Mein Gott, time flies. Yesterday marked the end of my three month German Add1 challenge. I’m pleased with the progress I’ve made over the last ninety days, especially when I think back to the first day when I could barely speak a word.
Three months later, I’m able to express myself quite well, albeit slowly and with a lot of mistakes. Here I am having a lovely chat about language learning with my German tutor, Paul. Just to confuse matters we’re talking about French, Italian and Japanese, in German (turn on the subs to find out what we’re saying).
Throughout the experience, I learned three important lessons about language learning that I wanted to share with you:
1. Consistency will get you everywhere
Language learning often suffers the same fate as other good intentions like saving, dieting or going to the gym. We start off with bags of enthusiasm, only to burn out and sack it off after the first week or so. It’s very easy to lose motivation in the first few weeks as it can feel like you’re putting a lot of work in and not getting much back.
But language learning is all about the accumulative effect. Small steps each day add up to big results over time. My favourite thing about the Add1 challenge was that it placed just as much emphasis on building consistent study habits as it did on the final result. All I had to do was make sure I got my study time in each day, without worrying too much about where it was all going. And by the end of it, as if by magic, I found I could have a basic conversation in German.
2. Real expectations lead to real progress
Am I fluent in German after three months?
Hell no. And I’m OK with that.
Reaching fluency in such a short time isn’t necessarily a realistic goal for everyone, especially if you’re squeezing a language in between a full-time job and other commitments.
For me, 3 months just isn’t long enough to reach true fluency in a language. But it is long enough to get to grips with common words and simple grammatical structures and to hold a basic conversation with a native speaker. By aiming for something I’m confident I can achieve, I’m more motivated to practice and, ultimately, to make more progress.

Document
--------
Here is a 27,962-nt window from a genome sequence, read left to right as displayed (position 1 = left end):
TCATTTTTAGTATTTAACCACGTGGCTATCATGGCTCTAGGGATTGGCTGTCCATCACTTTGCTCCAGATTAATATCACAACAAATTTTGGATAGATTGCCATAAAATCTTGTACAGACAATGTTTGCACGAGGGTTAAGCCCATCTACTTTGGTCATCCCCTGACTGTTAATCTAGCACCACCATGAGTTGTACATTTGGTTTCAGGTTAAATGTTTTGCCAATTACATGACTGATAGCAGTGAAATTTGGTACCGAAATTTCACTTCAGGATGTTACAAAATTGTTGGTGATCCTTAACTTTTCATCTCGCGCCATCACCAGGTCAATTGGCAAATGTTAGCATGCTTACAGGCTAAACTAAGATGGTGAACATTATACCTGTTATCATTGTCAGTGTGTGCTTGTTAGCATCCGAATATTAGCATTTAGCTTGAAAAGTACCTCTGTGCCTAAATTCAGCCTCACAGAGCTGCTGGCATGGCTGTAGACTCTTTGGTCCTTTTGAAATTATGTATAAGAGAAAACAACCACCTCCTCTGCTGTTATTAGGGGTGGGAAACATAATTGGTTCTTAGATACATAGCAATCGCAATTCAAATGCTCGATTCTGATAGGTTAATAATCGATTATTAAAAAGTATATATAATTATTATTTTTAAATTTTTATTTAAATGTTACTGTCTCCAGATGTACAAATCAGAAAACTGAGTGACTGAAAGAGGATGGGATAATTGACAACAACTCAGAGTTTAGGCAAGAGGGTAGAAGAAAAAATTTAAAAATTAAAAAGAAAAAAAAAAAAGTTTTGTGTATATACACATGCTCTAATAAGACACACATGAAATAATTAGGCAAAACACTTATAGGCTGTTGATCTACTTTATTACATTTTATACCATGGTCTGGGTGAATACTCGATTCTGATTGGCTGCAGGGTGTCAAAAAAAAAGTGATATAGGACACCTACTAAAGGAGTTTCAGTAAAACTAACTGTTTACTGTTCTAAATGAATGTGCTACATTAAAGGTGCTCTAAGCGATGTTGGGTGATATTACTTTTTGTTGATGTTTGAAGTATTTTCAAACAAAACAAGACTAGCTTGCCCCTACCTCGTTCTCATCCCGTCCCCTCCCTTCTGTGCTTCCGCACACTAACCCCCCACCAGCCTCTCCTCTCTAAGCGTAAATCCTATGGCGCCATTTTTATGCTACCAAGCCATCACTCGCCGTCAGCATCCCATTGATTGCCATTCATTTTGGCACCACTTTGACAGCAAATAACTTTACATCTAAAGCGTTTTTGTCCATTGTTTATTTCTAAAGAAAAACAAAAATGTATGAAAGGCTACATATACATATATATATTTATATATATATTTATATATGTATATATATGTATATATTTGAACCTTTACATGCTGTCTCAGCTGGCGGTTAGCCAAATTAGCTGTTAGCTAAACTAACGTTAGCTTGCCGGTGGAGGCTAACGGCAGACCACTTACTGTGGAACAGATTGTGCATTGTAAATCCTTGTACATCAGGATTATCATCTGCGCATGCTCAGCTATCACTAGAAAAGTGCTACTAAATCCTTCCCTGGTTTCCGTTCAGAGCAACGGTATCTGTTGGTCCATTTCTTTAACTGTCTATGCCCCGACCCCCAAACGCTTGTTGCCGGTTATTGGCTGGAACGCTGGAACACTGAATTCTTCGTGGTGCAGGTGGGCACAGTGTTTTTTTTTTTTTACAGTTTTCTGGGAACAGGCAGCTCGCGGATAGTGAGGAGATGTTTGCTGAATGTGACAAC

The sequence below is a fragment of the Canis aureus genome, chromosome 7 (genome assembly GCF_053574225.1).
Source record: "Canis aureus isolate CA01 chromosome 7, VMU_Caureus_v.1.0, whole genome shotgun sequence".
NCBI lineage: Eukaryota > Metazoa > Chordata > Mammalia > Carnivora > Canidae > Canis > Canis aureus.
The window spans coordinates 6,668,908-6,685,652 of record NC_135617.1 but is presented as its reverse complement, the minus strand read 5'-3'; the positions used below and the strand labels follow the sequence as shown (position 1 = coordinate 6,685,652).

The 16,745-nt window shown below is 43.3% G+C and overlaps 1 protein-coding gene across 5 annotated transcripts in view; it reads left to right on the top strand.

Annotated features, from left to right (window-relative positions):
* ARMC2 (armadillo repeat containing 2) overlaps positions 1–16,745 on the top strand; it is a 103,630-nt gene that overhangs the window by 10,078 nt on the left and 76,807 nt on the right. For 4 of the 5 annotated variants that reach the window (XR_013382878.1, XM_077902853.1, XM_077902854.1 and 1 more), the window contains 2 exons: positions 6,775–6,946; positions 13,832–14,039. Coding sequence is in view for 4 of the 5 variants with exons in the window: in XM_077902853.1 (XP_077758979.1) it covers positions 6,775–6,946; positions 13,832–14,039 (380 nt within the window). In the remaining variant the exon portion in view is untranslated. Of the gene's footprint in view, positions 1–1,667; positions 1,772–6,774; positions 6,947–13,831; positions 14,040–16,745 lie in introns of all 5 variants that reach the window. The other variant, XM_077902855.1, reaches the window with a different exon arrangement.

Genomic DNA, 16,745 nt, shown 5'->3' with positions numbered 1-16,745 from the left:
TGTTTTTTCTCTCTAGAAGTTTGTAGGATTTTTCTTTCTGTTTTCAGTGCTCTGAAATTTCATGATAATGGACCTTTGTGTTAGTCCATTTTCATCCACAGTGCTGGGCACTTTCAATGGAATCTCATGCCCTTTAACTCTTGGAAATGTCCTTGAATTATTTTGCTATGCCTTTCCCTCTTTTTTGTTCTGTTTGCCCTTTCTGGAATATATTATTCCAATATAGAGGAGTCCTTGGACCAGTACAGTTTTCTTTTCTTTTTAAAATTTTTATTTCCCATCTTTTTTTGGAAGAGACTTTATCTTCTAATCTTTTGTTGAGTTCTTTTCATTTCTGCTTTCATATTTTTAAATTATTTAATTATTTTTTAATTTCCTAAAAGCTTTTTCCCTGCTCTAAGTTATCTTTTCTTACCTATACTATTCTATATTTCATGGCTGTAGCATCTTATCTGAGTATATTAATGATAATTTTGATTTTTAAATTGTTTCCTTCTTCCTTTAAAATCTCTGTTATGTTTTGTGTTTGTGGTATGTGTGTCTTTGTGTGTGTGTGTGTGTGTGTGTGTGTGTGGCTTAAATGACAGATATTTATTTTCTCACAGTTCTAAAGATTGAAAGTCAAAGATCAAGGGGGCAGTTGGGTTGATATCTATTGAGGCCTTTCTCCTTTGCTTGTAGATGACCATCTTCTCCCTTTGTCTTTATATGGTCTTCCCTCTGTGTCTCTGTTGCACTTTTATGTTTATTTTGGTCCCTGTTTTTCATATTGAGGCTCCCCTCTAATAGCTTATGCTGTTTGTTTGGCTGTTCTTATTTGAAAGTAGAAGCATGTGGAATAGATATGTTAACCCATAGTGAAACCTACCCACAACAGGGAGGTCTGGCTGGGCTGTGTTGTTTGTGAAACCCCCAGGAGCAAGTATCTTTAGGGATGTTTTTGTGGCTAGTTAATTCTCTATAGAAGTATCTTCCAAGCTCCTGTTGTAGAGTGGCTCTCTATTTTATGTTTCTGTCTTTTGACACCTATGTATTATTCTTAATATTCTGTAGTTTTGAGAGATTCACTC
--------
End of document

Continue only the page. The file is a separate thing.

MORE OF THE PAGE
3. Looking back helps you move forward
Before the challenge, I had already heard of the benefits of recording your language progress on video. In truth, it was something I’d always shied away from as I felt a bit silly. Watching yourself on video or hearing your voice can be painful in your first language, never mind in a new one, when your accent sounds weird and it takes five minutes to get a word out.
However, this time I was taking part in an online language challenge, an integral part of which was posting a progress video each month. Despite my initial scepticism, this turned out to be an extremely useful motivational strategy. When learning a language, it’s common to look at your level and get down on yourself because you’re not where you want to be yet. Having old videos of yourself is extremely encouraging as it gives you an objective measure of your progress. Going back just three months makes you realise how far you’ve come in such a short time, and perhaps more importantly, what you can achieve if you keep going for another three months.
What do you think?
Which of the 3 lessons did you find the most useful and how can you implement it in your own language learning? Or, if you’ve taken part in a language challenge, what’s the biggest lesson you’ve learned?